BRASILIA (Reuters) - One of Brazilian President Michel Temer’s closest aides resigned on Wednesday following allegations he had received graft money from engineering conglomerate Odebrecht in a widening corruption scandal that is besieging the government.
Lawyer José Yunes, a friend of the president for 50 years, denied the allegations in a letter to Temer but said he could not stay on as his special advisor, according to a copy of the letter released by the government.
Another key Temer aide, infrastructure investment secretary Wellington Moreira Franco, denied that he planned to quit after being named in the same plea bargain testimony by a former Odebrecht executive.
“I am dedicated to helping draw up stimulus measures and strengthening the infrastructure concessions program. I do not abandon battles when I believe in the cause,” he said through a spokesman.
A source close to Moreira Franco, however, told Reuters he had drafted his resignation letter and considered leaving to lessen the fallout for the government, which has lost four ministers to graft allegations in the six months since Temer took over from impeached leftist Dilma Rousseff.
If Moreira Franco quits, it would be a big blow to Temer’s scandal-buffeted government since he is the architect of plans to draw private investment for a badly needed upgrading of Brazil’s roads, railways, ports and airports.
Moreira Franco was named in the plea bargain statement as having received illegal campaign funds for the party.
The testimony given to prosecutors by Odebrecht’s former government affairs director Claudio Melo Filho is part of the massive corruption scandal centred on bribes and political kickbacks at state-run oil company Petrobras.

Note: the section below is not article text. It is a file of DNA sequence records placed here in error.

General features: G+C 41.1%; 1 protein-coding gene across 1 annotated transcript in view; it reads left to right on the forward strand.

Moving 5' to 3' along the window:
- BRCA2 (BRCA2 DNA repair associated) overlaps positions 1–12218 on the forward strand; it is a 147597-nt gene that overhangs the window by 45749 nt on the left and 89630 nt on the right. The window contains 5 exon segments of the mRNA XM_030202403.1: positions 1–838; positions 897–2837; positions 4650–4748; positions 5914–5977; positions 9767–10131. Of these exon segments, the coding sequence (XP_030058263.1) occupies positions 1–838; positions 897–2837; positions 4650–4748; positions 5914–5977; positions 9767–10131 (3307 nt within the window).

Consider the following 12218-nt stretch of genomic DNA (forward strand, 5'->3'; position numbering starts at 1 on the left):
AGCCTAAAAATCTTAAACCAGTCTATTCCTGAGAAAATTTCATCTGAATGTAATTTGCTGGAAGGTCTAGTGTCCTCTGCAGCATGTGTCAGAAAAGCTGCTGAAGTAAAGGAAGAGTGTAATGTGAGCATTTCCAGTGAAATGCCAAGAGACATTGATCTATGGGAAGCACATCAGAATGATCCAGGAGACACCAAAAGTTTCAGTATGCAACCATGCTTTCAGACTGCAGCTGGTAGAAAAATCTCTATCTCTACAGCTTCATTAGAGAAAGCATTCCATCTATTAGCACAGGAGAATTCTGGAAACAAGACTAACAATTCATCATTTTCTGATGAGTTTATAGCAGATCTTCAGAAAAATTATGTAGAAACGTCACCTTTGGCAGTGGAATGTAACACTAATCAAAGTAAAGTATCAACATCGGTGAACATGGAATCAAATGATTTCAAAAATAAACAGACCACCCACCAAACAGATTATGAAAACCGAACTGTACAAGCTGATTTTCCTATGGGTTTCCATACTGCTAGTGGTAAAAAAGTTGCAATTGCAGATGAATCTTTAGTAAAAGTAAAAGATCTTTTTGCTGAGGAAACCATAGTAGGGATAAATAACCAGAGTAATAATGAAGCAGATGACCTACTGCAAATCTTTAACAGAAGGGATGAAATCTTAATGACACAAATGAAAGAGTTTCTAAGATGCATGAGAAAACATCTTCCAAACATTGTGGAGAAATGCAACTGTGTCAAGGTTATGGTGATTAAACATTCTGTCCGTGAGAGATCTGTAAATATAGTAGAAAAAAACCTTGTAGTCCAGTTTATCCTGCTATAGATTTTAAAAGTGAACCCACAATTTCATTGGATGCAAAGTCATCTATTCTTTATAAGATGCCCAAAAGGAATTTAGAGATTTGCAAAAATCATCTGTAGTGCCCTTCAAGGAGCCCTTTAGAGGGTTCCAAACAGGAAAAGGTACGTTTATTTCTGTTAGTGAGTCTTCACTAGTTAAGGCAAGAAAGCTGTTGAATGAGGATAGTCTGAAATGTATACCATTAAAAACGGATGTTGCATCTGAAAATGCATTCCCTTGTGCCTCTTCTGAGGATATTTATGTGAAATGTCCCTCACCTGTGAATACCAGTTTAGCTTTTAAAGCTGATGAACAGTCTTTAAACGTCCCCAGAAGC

Temer’s political survival is threatened by allegations that he, members of his Cabinet and leaders of his PMDB party received payments from Odebrecht SA [ODBES.UL], as political contributions or rewards for passing legislation favouring the firm.
Odebrecht, Brazil’s largest construction and engineering firm that prosecutors say benefited the most from the Petrobras graft scheme, has signed a leniency deal that includes plea statements by executives and employees.
The deal has sent shudders through Brazil’s political establishment which is bracing for more leaked statements likely to implicate as many as 200 politicians.
According to Melo Filho’s testimony, the first to be leaked to Brazilian media, Temer himself asked the company for 10 million reais ($3 million) in political contributions for the 2014 election campaign.
Part of the undeclared money was delivered in cash to Yunes’ law office in Sao Paulo, Melo Filho claimed in his plea bargain.
Additional reporting by Rodrigo Viga Gaier in Rio de Janeiro; Writing by Anthony Boadle; Editing by Jeffrey Benkoe and Alistair Bell